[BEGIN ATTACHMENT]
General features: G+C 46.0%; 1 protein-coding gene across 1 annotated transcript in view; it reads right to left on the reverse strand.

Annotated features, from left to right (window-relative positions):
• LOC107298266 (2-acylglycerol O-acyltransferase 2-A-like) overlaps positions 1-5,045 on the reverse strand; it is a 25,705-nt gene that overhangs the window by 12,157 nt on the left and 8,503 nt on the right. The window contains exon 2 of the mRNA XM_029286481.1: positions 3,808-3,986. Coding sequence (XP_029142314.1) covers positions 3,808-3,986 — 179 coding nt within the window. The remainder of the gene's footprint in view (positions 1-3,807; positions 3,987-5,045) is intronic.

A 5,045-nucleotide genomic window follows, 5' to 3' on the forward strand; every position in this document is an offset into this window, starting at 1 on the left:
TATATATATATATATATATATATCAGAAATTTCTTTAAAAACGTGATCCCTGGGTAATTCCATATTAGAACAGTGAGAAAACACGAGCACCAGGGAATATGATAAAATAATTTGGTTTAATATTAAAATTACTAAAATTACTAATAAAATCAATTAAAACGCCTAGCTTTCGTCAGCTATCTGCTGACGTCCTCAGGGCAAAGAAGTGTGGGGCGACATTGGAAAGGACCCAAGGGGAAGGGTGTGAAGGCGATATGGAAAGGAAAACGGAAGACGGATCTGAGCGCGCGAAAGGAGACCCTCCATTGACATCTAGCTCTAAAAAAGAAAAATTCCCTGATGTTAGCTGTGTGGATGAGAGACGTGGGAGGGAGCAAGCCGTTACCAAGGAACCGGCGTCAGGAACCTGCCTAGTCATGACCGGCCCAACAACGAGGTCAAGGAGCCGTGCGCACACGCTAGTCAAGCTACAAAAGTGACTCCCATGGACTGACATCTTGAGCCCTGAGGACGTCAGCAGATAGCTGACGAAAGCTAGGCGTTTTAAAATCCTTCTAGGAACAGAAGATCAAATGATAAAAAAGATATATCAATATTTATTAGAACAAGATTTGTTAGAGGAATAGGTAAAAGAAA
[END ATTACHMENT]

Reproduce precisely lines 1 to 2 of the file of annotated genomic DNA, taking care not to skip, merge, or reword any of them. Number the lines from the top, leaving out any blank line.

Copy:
General features: G+C 46.0%; 1 protein-coding gene across 1 annotated transcript in view; it reads right to left on the reverse strand.

Annotated features, from left to right (window-relative positions):